All of this means Latino youth are less likely to get clinical treatment. Three factors are outlined by Gerdes and her colleagues: a lack of knowledge amongst Latino parents, the need for cultural familiarization in clinical practices, and a shortage of bilingual mental health providers.

Sofi Mira jumping for joy at Millennium Park, Chicago, IL. Photo courtesy of Sofi Mira.

Sofi Mira, a chemistry major at Case Western Reserve University, describes the ADHD diagnosis process as “long, annoying and expensive. The results were really helpful and informative but the whole thing took almost three months to complete because I felt the [psychiatry] office did not prioritize scheduling me.”

Even when the assessment is done and they know what’s the matter, for Latino youth in the U.S., it can be a daunting challenge just to take advantage of an opportunity to get help.

“Latino parents have been found to be less likely to seek out professional help for their children and when they do, they are more likely to prematurely drop out of treatment,” writes Gerdes and another team of researchers, in a 2014 study published in the journal of Administration and Policy in Mental Health.

Keeping Latino children in treatment until it can be successful is a challenge that several researchers have noted. In a 2009 study published in the journal of Clinical Case Studies, Gerdes and Brian Schneider found that clinicians have struggled to engage with Latinos descending from Spanish-speaking families. They say that treatment for ADHD can be effective for ethnic minority families, but only if they remain in treatment.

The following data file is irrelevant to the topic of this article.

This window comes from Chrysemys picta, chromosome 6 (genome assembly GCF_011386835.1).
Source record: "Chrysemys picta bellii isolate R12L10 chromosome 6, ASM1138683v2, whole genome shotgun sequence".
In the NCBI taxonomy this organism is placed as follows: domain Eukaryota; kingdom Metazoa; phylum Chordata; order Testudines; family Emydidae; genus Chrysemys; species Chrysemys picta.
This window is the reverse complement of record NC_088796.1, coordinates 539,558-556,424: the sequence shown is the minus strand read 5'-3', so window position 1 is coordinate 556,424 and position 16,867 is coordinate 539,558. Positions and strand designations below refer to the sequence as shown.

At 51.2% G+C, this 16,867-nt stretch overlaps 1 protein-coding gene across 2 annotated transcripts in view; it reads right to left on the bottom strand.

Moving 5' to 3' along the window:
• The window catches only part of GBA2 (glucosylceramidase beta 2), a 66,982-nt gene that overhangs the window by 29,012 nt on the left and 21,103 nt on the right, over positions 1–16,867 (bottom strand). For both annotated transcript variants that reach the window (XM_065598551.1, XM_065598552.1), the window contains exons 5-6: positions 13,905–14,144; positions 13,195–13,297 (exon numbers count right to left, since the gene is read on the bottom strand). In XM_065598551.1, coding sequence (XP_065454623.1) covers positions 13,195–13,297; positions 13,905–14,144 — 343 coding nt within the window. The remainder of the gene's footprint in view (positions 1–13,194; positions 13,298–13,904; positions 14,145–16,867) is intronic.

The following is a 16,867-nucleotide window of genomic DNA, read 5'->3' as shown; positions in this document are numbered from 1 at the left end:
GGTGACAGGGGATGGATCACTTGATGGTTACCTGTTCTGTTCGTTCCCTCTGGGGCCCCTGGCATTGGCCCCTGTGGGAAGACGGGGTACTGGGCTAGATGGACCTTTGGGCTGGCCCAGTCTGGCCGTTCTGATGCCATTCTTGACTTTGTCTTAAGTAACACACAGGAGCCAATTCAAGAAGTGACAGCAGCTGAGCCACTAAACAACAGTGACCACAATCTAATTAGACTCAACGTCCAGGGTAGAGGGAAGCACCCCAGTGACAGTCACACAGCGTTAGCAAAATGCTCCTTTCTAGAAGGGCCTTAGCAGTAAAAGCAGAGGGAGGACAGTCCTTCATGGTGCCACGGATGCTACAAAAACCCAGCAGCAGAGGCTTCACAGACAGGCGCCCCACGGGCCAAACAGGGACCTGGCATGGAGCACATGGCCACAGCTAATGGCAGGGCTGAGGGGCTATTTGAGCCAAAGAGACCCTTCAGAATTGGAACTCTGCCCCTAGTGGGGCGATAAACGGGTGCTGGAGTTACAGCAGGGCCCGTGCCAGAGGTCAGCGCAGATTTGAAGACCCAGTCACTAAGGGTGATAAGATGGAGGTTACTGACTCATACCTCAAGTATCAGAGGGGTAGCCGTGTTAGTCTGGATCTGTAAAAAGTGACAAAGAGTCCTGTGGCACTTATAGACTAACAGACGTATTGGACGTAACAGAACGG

Eiraldi and Mazzuca say something as simple as referring to parents as señor or señora can begin to close cultural gaps between a Latino family and a psychiatrist attempting to treat their child. They emphasize these most of these needs can be met by involving parents in decisions regarding their child’s path of treatment.

Even the task of looking for help for mental health problems does not begin, the Gerdes team writes, until a significant problem that cannot go away on its own is identified by the child’s parent. In some instances, perception of a problem can be clouded for Latino parents, like many others, because they don’t want to accept it.

Latina student Jessi Hargett, an integrated marketing communication major at John Carroll University, shared that her parents originally denied her ADHD diagnosis.

Jessi Hargett enjoying her immersion trip to Duran, Ecuador. Photo courtesy of Jessi Hargett.

“At first, my parents denied I was depressed or had ADHD. They claimed I was just stressed from school and encouraged me to power though it,” Hargett stated. “However, as I got older, my parents began to see how it was all affecting me and it wasn’t something I was just making up.”

It was not until her college years that Hargett’s parents accepted her condition. “Now my mom is supportive and understands that sometimes I have ADHD. It’s not my fault sometimes that my mind wanders. My dad just continues to act like nothing’s wrong.”